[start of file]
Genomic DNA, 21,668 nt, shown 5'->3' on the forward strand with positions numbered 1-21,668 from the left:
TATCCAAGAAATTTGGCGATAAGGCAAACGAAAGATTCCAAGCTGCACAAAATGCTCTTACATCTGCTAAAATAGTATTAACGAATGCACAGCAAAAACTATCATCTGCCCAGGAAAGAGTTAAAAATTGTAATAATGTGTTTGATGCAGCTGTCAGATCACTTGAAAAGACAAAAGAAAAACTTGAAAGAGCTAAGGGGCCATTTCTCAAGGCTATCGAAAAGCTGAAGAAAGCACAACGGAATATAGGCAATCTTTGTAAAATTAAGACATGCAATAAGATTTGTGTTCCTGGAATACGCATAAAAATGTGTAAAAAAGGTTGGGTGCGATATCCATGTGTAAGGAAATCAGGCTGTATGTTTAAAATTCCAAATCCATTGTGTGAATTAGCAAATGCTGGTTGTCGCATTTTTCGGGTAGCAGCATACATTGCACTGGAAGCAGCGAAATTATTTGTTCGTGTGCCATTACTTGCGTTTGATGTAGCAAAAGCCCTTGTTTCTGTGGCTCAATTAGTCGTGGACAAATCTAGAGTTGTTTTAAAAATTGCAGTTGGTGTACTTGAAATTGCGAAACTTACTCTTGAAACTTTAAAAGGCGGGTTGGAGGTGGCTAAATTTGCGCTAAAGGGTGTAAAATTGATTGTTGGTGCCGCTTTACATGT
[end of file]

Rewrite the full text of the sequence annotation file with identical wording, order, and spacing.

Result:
Genomic DNA, 21,668 nt, shown 5'->3' on the forward strand with positions numbered 1-21,668 from the left:
TATCCAAGAAATTTGGCGATAAGGCAAACGAAAGATTCCAAGCTGCACAAAATGCTCTTACATCTGCTAAAATAGTATTAACGAATGCACAGCAAAAACTATCATCTGCCCAGGAAAGAGTTAAAAATTGTAATAATGTGTTTGATGCAGCTGTCAGATCACTTGAAAAGACAAAAGAAAAACTTGAAAGAGCTAAGGGGCCATTTCTCAAGGCTATCGAAAAGCTGAAGAAAGCACAACGGAATATAGGCAATCTTTGTAAAATTAAGACATGCAATAAGATTTGTGTTCCTGGAATACGCATAAAAATGTGTAAAAAAGGTTGGGTGCGATATCCATGTGTAAGGAAATCAGGCTGTATGTTTAAAATTCCAAATCCATTGTGTGAATTAGCAAATGCTGGTTGTCGCATTTTTCGGGTAGCAGCATACATTGCACTGGAAGCAGCGAAATTATTTGTTCGTGTGCCATTACTTGCGTTTGATGTAGCAAAAGCCCTTGTTTCTGTGGCTCAATTAGTCGTGGACAAATCTAGAGTTGTTTTAAAAATTGCAGTTGGTGTACTTGAAATTGCGAAACTTACTCTTGAAACTTTAAAAGGCGGGTTGGAGGTGGCTAAATTTGCGCTAAAGGGTGTAAAATTGATTGTTGGTGCCGCTTTACATGT